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Moveable Orchards, a brilliant solution to help Baltimore’s food deserts

LAUREL PELTIER, BALTIMORE FISHBOWL — While many of Baltimore’s urban spaces don’t have the proper soil conditions to support a newly planted orchard, the folks at the nonprofit Civic Works have come up with a solution: Make the orchards portable, and bring them to the communities that need them.

The inaugural “Moveable Orchard” will sprout on April 27 at the Baltimore Food Hub in Broadway East. Once 3.5-acre brownfield property, the redeveloped campus now hosts a culinary job development program and start-up food incubators. And soon, they’ll have their own fruit supply.

“Moveable orchards allows us to re-imagine urban settings, and really [are] the seed for a larger concept,” said Eric Sargent, a planting coordinator at the Baltimore Orchard Project.

Founded in 2012, the Baltimore Orchard Project‘s mission is to grow an “edible Baltimore” whose harvest can be shared with neighbors. The project, which is operated by Civic Works, has planted more than 100 orchards around town.

It begins by bringing in a portable plot, so that partners can get some fruit at the start, Sargent says. “Over the long term, portable orchards buy our partners some time for soil remediation and more gardens and orchards to be planted in the future.”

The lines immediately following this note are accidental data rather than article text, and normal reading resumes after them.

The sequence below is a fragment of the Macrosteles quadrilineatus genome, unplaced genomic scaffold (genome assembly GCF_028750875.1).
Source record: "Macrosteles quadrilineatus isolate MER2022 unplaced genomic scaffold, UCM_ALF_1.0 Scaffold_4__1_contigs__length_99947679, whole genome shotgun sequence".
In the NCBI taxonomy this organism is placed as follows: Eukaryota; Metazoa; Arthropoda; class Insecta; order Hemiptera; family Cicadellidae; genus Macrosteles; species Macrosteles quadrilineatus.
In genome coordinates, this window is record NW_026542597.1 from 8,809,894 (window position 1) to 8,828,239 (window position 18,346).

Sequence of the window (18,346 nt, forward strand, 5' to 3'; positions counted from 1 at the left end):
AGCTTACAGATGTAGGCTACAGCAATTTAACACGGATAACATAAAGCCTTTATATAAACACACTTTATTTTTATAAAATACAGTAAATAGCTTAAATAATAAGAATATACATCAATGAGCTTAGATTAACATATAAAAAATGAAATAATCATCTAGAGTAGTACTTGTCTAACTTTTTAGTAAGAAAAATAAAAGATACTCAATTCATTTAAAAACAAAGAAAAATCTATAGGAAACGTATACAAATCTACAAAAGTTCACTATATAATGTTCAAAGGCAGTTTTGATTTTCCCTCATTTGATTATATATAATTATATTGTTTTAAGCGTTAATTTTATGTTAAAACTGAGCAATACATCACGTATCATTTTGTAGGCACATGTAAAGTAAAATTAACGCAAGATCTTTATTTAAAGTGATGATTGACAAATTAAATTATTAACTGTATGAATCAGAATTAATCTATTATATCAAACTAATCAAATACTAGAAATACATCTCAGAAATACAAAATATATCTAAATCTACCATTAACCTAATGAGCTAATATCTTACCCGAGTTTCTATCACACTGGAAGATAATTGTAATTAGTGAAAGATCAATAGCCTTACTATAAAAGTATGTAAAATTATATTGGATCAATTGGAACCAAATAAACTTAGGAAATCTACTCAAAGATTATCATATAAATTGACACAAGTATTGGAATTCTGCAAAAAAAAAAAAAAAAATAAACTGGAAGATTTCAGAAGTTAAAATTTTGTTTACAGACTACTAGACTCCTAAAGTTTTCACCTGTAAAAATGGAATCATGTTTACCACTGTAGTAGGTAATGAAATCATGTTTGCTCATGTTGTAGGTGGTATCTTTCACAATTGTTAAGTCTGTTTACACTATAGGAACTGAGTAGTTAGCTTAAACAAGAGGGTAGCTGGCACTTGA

Of course, growing a fruit tree in Baltimore isn’t without its challenges. Sargent says staff met with plenty of community partners who were initially interested, but ran into obstacles in the ground.

“The problem that we found is that too many potential sites had poor quality, or even contaminated or compacted soil, that wouldn’t sustain orchard trees,” he says. “Remediating planting soil can be expensive and also take years to accomplish.”

Beyond optimal growing conditions, fruit trees require patience. Apple, pear and fig trees bear fruit between two to five years. Pawpaw trees, sometimes known as “hillbilly mangoes,” can take up to seven years until fruit harvests. But many of the prospective Baltimore Orchard Project sites were part of the city’s Adopt-a-Lot program, which did not guarantee the properties would be protected for the long term.

Check out the rest of the article online at the Baltimore Fishbowl. Photo credit Bengt Nyman, via Wikimedia Commons.